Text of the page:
I started with Ubuntu (16.04) and it is widely suggested for the first distro. But after I found firstly Fedora minimal install (always hated how bloated Ubuntu is) and after a while turned to Arch. Now I've been with Arch only for 14 months.

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Distros don't matter that much, only thing that differs is if one's a rolling release vs fixed most of the time. Some tools like package managers are also slightly different. Pick whichever you want.

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I vote Arch Linux, which has most package.

If you are new to Linux, then you can try to install Manjaro, based on arch and it is out of box.

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Available third-party packages count as a distribution's packages as well? In this case, all distributions have (roughly) the same amount of available software.

Write in C.

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1 minute ago, Dat Guy said:

Available third-party packages count as a distribution's packages as well? In this case, all distributions have (roughly) the same amount of available software.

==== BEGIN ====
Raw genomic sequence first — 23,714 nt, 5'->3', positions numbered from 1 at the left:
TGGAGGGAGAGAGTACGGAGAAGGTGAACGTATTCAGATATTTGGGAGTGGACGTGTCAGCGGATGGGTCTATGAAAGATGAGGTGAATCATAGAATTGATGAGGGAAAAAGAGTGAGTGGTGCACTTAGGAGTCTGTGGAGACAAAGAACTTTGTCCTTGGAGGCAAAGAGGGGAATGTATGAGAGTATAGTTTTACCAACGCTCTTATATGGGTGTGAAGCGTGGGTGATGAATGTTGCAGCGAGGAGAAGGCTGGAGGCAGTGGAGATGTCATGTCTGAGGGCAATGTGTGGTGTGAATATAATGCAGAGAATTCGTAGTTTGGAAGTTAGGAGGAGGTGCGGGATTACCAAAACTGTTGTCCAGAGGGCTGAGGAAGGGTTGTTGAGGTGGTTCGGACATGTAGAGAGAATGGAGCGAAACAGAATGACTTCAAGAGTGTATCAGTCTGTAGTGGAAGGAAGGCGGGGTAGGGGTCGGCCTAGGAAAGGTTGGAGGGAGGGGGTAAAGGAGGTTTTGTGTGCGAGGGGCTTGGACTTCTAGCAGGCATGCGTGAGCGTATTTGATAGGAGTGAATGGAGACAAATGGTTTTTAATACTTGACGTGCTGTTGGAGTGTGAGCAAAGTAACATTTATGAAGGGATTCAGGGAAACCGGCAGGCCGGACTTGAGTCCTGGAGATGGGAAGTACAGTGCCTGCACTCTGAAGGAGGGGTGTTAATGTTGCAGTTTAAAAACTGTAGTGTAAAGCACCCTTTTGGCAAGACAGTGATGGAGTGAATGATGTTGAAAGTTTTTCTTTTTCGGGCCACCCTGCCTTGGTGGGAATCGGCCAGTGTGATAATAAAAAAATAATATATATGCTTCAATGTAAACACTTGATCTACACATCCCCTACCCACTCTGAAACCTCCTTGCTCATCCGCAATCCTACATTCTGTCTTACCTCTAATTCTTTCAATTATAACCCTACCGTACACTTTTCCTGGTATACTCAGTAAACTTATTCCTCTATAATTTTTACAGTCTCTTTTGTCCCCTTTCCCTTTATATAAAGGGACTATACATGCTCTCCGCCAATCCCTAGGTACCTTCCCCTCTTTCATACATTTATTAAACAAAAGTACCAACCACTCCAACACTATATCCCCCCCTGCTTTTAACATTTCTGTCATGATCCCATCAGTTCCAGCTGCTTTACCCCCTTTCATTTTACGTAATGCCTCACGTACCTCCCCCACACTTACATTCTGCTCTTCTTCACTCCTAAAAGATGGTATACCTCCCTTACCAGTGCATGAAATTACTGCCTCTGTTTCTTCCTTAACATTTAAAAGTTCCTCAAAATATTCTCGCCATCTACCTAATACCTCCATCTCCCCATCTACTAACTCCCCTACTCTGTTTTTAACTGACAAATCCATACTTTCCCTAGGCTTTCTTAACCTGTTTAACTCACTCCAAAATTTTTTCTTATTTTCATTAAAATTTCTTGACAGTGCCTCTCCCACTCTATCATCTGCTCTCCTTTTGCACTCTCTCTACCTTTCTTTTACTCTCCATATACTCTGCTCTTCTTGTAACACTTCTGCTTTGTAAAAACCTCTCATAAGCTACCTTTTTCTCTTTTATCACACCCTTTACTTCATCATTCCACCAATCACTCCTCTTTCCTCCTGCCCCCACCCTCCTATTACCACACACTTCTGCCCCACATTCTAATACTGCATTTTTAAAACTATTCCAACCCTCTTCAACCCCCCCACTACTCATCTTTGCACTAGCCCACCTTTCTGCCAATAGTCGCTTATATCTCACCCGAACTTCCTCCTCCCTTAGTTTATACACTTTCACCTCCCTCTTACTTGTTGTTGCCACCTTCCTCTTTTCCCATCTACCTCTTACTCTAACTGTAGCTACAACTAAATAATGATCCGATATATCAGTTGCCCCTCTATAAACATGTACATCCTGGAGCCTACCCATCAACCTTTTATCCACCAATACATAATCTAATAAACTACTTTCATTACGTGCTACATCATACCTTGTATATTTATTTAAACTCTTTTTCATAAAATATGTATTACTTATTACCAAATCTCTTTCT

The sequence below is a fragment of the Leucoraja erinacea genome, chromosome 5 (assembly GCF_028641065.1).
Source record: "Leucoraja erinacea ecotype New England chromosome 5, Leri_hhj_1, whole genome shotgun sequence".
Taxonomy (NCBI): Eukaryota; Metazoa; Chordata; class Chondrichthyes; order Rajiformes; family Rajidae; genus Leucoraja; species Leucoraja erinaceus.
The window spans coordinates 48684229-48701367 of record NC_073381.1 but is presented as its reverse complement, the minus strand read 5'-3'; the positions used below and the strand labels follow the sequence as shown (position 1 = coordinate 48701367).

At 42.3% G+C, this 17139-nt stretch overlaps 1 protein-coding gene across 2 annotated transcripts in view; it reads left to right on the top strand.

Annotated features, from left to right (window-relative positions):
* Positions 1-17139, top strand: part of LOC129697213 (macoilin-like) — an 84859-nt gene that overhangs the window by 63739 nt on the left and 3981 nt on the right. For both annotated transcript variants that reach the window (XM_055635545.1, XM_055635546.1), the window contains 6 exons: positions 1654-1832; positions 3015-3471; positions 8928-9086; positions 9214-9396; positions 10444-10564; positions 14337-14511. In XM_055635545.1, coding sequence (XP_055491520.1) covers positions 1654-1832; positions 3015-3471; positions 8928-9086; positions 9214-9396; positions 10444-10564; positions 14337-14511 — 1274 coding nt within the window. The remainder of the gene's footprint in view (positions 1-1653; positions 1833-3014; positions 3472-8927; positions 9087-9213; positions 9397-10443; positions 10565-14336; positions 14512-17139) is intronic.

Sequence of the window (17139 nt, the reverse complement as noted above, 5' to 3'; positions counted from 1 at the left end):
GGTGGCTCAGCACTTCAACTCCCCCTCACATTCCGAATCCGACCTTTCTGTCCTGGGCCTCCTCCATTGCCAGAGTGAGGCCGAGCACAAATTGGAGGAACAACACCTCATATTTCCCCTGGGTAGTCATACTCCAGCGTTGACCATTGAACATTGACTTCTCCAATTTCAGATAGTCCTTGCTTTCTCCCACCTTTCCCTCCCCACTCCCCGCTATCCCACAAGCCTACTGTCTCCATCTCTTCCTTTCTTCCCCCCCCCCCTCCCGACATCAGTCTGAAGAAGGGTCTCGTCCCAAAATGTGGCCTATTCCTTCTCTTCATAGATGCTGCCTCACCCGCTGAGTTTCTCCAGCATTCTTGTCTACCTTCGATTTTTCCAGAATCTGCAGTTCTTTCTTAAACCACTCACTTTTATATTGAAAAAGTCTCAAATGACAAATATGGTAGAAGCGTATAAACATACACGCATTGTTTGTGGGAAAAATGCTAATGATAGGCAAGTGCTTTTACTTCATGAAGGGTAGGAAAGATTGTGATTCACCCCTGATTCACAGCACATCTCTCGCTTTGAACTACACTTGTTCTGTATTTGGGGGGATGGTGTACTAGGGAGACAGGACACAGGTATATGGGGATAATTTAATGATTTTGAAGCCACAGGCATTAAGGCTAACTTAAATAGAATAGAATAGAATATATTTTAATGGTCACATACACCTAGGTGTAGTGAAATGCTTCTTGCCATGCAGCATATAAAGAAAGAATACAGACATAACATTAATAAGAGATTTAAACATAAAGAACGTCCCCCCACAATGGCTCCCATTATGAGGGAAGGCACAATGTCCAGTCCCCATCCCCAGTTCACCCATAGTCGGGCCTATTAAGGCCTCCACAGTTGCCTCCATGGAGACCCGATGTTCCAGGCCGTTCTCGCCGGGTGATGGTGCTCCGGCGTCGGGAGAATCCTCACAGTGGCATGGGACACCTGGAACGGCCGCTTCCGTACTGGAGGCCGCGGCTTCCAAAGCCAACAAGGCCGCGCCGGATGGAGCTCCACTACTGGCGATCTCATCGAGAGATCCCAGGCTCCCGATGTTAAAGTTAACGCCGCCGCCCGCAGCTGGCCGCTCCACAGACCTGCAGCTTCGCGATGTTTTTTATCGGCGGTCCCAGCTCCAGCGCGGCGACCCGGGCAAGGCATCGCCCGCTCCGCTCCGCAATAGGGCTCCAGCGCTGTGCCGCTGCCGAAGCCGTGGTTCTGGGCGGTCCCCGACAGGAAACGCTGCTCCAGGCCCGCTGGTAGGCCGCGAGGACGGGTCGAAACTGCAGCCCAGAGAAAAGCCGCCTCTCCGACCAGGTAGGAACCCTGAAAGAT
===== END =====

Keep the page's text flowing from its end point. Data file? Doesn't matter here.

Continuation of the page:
But users of most of other distributions can't install those third-party packages through Package management tool. Especially using GUI.

Well...exactly I don't clear about your definition of ‘third-party packages’. Because users could directly use AUR as a source of package Package management tool. BTW the whole AUR is contained in arch's website. And there are still 'third-party' packages besides the AUR... 

My limited experience with other distributions show me that it's more complicated to install those packages made for other distributions.

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1 minute ago, KashiwagiTsuki said:

Especially using GUI.

Now this is a funny point made in a discussion about Linux.

Each Linux distribution comes with a compiler. Linux users who don't want to know about this kind of stuff should probably stick with Windows and/or macOS. (Nothing's wrong with that, honestly.)

 

5 minutes ago, KashiwagiTsuki said:

My limited experience with other distributions show me that it's more complicated to install those packages made for other distributions.

./configure ; make ; make install - although lately, other build systems have stepped in, such as CMake and Meson and whatever. I guess there are ways to automatize that.

 

Anyway: How many of the "available packages" are

  • still maintained and
  • an actual application, not just a library which itself is of no further use to the users?

Write in C.

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4 minutes ago, Dat Guy said:

Linux users who don't want to know about this kind of stuff should probably stick with Windows and/or macOS.